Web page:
In our fast fashion world, we’re consuming clothes at rates higher than ever before—which means that we’re disposing more, too. And we’ve all been there—stuck with a pile of clothes that aren’t good enough to wear, and thanks to tears, stains, or missing hardware aren’t good enough to donate, either.
If this sounds familiar, and you’ve got a bag of old garments waiting for a fate that’s not a trash can, read on because we’ll provide some suggestions for what to do with old clothes that can’t be donated.
Our Environment Deserves Proper Disposal
Fast fashion means up to 52 micro-seasons and trends that continuously update. It also means that we’re purchasing significantly more clothes and we used to.
But the real problems arise after we’ve worn that little black dress or pair of yoga pants until they’re no longer trendy or have a pesky hole that keeps growing.
According to the EPA, in 1960, Americans generated 1,760 thousand tons of textiles. In 2018, that number had grown to a whopping 17,030—11,300 of which were landfilled and 3,220 were incinerated.
Really makes you think twice about that new sweater you just had to have, doesn’t it?
So, instead of turning to the trash can or incinerator after your favorite pair of jeans reaches the end of its life, there are several ways you can get creative and crafty to give old clothes a new life.
What to Do With Old Clothes that Can’t Be Donated? 5 Solutions
Think that old clothes can only be transformed into cleaning rags? Think again.
It’s true, you can use old t-shirts to wipe up. Combine this with a DIY eco-friendly household cleaner, and you’ve got the most sustainable way to spring clean.
But you can do even more to repurpose your old clothing. Here are a few additional ideas:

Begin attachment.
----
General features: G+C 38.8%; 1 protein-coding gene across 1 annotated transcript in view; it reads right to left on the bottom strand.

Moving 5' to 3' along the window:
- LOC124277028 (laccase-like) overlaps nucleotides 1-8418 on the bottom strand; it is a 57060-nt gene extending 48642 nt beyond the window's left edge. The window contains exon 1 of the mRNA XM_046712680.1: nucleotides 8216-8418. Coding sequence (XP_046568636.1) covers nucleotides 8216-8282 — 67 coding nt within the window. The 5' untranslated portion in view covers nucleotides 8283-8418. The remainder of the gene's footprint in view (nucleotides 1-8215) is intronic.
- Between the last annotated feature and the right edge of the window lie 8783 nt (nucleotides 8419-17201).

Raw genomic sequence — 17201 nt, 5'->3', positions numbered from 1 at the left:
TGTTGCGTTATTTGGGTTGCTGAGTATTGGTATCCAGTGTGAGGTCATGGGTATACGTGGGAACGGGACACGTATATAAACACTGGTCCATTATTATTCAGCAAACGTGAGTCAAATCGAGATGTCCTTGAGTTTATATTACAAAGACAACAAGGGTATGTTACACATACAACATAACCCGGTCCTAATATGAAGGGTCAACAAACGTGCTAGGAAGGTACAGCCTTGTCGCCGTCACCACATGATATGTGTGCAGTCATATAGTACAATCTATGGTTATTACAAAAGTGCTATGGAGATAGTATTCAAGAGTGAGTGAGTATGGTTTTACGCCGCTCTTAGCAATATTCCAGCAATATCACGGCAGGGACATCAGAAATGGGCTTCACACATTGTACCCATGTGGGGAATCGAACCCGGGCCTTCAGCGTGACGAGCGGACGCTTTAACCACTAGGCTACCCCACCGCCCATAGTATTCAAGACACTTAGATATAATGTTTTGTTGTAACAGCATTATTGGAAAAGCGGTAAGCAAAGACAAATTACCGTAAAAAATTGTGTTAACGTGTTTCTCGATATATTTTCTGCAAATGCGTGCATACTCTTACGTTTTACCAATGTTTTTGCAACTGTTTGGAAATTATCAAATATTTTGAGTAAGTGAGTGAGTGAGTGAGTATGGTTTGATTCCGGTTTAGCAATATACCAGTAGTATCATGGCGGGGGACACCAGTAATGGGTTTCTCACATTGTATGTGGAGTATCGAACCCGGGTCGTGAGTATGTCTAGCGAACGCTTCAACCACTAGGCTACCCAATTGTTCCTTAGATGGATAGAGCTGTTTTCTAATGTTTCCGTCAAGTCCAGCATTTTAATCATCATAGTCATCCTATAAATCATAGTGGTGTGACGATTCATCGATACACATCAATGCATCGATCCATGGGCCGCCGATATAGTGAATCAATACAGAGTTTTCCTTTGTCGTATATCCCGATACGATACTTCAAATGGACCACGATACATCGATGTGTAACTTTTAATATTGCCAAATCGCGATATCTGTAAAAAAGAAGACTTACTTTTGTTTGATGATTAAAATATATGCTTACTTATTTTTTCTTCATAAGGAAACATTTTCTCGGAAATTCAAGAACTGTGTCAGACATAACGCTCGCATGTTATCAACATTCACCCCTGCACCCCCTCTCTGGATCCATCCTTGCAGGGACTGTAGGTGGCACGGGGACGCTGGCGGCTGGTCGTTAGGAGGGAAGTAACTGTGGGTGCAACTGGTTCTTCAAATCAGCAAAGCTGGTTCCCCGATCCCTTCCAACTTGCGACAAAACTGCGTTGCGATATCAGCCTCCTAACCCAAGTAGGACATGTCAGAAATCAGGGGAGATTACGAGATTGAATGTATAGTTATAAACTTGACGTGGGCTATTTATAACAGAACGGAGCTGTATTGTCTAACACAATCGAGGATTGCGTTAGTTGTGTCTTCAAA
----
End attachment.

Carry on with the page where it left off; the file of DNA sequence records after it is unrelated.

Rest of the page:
- Sew old t-shirts together to make a unique blanket embedded with memories. If DIY isn’t your cup of tea, you can even have Project Repat make one for you!
- You can cut and sew an old button-up to be transformed into a pillowcase.
- Worn out bras can have their cups sewn together to make a cute little coin purse.
- An old t-shirt or long sleeve shirt can be transformed into a tote bag. You can also cut some holes in it to use as a produce bag.
- Cut off a leg from an old pair of jeans, stuff it, and use it as a draft stopper to minimize your energy bill during winter.
- Old t-shirts can be tied together to create a cute scarf.
- Old clothing can be cut into strips and tied to make a dog chew toy. Similarly, old baby clothes can be cut and sewn to make adorable baby toys.
Whether you’ve got supreme sewing skills or have never picked up a needle and thread in your life, there are also a few options for transforming old clothes into new garments.
- If you’ve got an old men’s button-up, you can upcycle it into a really cute dress. Here’s a video that will show you how to do exactly that.
- A long sleeve shirt can make for a cute and easy DIY wrap skirt—if you’ve got the right style of shirt, it doesn’t even require cutting or sewing!
- An old sweater can be transformed into a winter beanie.
- If you got an old button-up lying around, you can cut it and sew it to make a cute peasant top.
- Ready to get crafty? You can transform an old t-shirt a number of ways, simply by making some cuts.
Not only did our grandparents buy significantly less clothing than we do, but they also had the wherewithal to mend and repair them.
One of the best things we can do to stay sustainable (and fashionable) is to bring back some of these old skills and learn how to repair old clothes!